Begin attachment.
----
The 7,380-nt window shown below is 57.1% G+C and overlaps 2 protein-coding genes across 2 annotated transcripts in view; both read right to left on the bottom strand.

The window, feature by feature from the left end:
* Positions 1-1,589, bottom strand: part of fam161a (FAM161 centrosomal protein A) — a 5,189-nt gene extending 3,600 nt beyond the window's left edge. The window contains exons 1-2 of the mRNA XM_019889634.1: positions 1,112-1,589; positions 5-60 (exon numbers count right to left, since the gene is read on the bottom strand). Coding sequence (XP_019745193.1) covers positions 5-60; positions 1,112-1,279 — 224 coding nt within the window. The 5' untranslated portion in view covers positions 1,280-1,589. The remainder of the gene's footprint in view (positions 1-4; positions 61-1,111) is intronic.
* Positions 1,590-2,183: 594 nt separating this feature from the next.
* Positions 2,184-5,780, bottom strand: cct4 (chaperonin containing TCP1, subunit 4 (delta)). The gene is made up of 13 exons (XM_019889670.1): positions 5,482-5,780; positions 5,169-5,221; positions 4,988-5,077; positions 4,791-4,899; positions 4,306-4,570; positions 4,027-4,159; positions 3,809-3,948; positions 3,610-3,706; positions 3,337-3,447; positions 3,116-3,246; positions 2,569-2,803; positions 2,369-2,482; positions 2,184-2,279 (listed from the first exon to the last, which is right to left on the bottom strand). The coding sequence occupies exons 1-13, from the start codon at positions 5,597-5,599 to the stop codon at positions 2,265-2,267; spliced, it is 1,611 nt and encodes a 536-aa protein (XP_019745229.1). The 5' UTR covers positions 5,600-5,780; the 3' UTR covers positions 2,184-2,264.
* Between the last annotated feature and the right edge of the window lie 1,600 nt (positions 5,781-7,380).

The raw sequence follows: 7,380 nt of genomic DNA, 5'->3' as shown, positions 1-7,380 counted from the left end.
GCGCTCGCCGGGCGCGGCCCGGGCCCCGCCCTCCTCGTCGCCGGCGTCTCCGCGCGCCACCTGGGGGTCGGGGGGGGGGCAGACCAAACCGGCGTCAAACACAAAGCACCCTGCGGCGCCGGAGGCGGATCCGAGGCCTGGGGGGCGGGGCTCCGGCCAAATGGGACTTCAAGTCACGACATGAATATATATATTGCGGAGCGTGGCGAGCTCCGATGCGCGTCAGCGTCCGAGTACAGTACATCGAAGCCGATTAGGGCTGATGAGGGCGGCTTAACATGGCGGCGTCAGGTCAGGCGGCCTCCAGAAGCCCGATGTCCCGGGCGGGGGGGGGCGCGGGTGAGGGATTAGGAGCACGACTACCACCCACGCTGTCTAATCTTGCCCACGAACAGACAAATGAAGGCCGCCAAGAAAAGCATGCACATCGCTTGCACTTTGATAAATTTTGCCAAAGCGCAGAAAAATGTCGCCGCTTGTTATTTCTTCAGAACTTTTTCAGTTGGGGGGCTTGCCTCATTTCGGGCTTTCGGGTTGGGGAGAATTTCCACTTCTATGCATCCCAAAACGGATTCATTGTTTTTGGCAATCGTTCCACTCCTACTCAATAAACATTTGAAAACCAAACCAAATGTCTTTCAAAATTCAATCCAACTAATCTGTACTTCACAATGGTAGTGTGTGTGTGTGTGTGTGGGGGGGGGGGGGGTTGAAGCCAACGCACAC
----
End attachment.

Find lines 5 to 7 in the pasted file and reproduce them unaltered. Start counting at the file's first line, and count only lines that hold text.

* Positions 2,184-5,780, bottom strand: cct4 (chaperonin containing TCP1, subunit 4 (delta)). The gene is made up of 13 exons (XM_019889670.1): positions 5,482-5,780; positions 5,169-5,221; positions 4,988-5,077; positions 4,791-4,899; positions 4,306-4,570; positions 4,027-4,159; positions 3,809-3,948; positions 3,610-3,706; positions 3,337-3,447; positions 3,116-3,246; positions 2,569-2,803; positions 2,369-2,482; positions 2,184-2,279 (listed from the first exon to the last, which is right to left on the bottom strand). The coding sequence occupies exons 1-13, from the start codon at positions 5,597-5,599 to the stop codon at positions 2,265-2,267; spliced, it is 1,611 nt and encodes a 536-aa protein (XP_019745229.1). The 5' UTR covers positions 5,600-5,780; the 3' UTR covers positions 2,184-2,264.
* Between the last annotated feature and the right edge of the window lie 1,600 nt (positions 5,781-7,380).

The raw sequence follows: 7,380 nt of genomic DNA, 5'->3' as shown, positions 1-7,380 counted from the left end.